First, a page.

Qingdao (or Tsingtao) lies on the south coast of the Shantung Peninsula on Kiaochow Bay, between Beijing to the northwest and Shanghai to the southeast.
Before the 17th Century, it was a minor fishing village. Then the Port of Qingdao was dominated by junk trade until a customs station was established there in the 20th Century. The Chinese established a small naval station and fortifications there when they created the North Ocean fleet in the 1880s.
In 1893, Germany occupied the area. In 1899, Qingdao was declared a free port. A railway to Chi-nan was constructed, and modern port facilities were built. The Germans laid out a European city there and founded several industries.
The Japanese declared war on Germany in 1914, it was to take Qingdao. After falling to a blockade in 1914, the Port of Qingdao was occupied by Japan until 1922. Taking back control of Qingdao in 1929, the Nationalist government continued to develop port facilities. The port expanded rapidly until the Japanese again occupied the Port of Qingdao from 1938 to 1945.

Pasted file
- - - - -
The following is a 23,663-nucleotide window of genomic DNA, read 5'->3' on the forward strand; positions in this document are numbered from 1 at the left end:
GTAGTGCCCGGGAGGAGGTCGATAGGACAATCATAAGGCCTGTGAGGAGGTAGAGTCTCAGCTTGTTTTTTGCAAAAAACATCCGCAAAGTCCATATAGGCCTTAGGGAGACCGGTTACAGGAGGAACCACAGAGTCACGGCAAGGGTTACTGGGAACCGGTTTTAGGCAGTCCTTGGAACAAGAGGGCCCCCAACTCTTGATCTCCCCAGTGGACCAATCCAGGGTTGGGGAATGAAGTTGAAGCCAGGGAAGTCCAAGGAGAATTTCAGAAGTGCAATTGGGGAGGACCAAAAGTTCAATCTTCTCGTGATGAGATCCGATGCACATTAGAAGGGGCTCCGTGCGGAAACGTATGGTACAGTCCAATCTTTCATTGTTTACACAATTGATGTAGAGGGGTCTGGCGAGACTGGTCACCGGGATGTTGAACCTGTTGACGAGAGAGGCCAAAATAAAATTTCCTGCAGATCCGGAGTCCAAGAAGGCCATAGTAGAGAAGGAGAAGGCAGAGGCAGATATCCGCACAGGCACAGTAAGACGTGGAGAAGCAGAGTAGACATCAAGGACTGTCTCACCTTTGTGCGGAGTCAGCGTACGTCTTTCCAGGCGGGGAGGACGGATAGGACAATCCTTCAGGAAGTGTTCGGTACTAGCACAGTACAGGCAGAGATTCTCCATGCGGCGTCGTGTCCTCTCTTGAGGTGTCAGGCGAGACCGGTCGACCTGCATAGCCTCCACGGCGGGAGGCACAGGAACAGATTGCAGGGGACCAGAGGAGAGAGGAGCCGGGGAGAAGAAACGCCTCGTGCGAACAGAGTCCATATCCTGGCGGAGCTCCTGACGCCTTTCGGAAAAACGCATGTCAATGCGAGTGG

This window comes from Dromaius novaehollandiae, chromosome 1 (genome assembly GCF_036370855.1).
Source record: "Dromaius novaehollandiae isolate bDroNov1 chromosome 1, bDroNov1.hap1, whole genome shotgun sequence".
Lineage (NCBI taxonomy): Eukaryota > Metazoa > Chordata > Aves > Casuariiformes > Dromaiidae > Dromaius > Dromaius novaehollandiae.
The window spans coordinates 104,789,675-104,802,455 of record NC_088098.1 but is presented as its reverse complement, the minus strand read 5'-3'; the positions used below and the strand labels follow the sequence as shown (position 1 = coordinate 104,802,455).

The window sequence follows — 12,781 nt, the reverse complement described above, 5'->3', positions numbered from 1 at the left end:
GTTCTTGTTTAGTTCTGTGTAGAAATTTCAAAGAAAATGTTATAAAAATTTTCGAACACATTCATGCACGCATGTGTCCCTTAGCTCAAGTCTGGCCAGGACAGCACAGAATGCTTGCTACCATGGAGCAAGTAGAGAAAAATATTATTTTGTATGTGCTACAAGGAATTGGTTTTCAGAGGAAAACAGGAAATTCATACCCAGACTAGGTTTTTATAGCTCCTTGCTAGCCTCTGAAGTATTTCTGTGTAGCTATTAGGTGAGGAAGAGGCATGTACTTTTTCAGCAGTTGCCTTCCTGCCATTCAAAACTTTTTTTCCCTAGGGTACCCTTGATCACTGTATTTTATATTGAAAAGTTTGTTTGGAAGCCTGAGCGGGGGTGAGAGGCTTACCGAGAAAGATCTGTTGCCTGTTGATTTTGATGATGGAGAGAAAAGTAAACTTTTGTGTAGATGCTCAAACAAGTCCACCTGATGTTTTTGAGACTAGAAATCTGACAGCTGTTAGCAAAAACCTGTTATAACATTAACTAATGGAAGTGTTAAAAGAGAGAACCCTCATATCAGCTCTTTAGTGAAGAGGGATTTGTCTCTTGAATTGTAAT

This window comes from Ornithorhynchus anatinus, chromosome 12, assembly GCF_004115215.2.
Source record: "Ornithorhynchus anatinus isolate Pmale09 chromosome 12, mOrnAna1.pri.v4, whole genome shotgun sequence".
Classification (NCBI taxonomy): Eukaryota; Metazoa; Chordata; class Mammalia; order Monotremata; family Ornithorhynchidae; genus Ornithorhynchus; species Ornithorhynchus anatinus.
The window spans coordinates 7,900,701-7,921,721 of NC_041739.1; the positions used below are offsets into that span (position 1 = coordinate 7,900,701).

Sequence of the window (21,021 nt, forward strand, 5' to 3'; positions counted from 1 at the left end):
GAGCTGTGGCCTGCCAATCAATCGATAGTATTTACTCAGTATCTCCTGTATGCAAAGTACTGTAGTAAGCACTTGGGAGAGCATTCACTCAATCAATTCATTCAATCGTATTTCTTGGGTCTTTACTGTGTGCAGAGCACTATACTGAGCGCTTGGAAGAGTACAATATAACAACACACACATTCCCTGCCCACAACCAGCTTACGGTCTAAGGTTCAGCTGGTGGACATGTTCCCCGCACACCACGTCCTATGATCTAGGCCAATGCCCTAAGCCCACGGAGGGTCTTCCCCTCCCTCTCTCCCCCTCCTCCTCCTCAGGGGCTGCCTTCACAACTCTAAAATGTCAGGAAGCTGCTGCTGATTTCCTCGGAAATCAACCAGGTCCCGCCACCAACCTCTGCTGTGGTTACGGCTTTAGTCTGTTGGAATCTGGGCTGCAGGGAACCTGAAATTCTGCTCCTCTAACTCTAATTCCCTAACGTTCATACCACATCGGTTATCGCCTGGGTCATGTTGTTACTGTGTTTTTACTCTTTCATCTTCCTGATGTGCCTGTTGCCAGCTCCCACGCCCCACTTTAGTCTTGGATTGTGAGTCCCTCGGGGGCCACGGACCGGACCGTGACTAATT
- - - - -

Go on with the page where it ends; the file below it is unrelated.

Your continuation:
Japan developed much industry there. Cotton mills, engineering shops, and train works and repair facilities sprang up, and factories manufactured matches, chemicals, rubber, dyestuffs, and beer. Since 1949, the Port of Qingdao has been home to heavy industry, including iron and steel.
Today, Qingdao is also a large fishing port that's also known for its beautiful parks and beaches. It's an important cultural center, being home to many institutions of higher education, including three oceanographic institutes.
Important to China's international trade, this natural deep water port has trading partners in 450 ports worldwide. The Port of Qingdao consists of three port areas: the Old Port, the Huangdao Oil Port, and Qianwan New Port. The Port of Qingdao handles a wide range of project equipment and general and bulk cargo. The five main cargo types it handles are grain, coal, iron ore, crude oil, and containers, although fertilizer, cement, alumina, sodium carbonate, ironware, lumber, cotton, and rubber are also important cargos.
In 2006, the Port of Qing